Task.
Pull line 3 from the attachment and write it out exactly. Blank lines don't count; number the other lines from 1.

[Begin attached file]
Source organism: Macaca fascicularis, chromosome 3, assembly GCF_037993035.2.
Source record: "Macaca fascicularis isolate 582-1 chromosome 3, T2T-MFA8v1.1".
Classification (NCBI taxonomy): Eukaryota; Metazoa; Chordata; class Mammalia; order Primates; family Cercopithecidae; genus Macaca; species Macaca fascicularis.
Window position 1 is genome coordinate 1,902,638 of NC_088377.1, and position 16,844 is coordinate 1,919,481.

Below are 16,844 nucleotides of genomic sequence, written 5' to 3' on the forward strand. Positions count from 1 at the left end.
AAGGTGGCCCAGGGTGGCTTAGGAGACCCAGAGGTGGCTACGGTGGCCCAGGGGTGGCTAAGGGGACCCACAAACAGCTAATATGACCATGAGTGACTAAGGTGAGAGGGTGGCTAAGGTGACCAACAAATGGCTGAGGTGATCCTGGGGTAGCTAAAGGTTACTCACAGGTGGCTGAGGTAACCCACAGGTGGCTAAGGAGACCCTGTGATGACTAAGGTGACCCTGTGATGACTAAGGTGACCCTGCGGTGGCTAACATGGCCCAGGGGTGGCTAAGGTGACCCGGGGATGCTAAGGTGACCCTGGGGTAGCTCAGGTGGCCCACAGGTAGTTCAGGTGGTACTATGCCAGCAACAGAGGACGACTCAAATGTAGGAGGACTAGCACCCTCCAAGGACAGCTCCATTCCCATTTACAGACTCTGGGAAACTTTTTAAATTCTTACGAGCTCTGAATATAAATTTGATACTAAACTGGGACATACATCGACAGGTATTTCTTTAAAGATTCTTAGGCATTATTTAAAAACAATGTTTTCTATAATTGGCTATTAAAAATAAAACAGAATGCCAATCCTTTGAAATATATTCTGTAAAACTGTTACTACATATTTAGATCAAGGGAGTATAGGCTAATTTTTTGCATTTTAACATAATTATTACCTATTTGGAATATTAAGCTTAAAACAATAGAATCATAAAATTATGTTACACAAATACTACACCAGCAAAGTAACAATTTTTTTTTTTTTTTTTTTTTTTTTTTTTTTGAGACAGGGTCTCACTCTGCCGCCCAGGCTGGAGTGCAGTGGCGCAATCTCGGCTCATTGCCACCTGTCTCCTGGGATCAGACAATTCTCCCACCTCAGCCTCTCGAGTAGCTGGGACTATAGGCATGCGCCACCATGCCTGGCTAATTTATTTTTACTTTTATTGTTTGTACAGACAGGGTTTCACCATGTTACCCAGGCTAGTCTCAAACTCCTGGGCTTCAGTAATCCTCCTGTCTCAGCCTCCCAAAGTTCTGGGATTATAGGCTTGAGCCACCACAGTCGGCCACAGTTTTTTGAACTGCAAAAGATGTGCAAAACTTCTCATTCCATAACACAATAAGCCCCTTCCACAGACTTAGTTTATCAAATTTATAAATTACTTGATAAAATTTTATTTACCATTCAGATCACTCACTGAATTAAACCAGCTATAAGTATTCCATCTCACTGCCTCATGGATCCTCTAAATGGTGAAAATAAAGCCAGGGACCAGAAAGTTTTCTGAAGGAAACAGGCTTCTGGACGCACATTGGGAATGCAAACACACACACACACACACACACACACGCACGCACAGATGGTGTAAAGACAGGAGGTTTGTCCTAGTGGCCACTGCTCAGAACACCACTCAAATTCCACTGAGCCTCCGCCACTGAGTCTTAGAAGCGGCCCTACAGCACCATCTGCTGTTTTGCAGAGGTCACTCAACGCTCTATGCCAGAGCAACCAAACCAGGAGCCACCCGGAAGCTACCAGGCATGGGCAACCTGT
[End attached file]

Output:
Classification (NCBI taxonomy): Eukaryota; Metazoa; Chordata; class Mammalia; order Primates; family Cercopithecidae; genus Macaca; species Macaca fascicularis.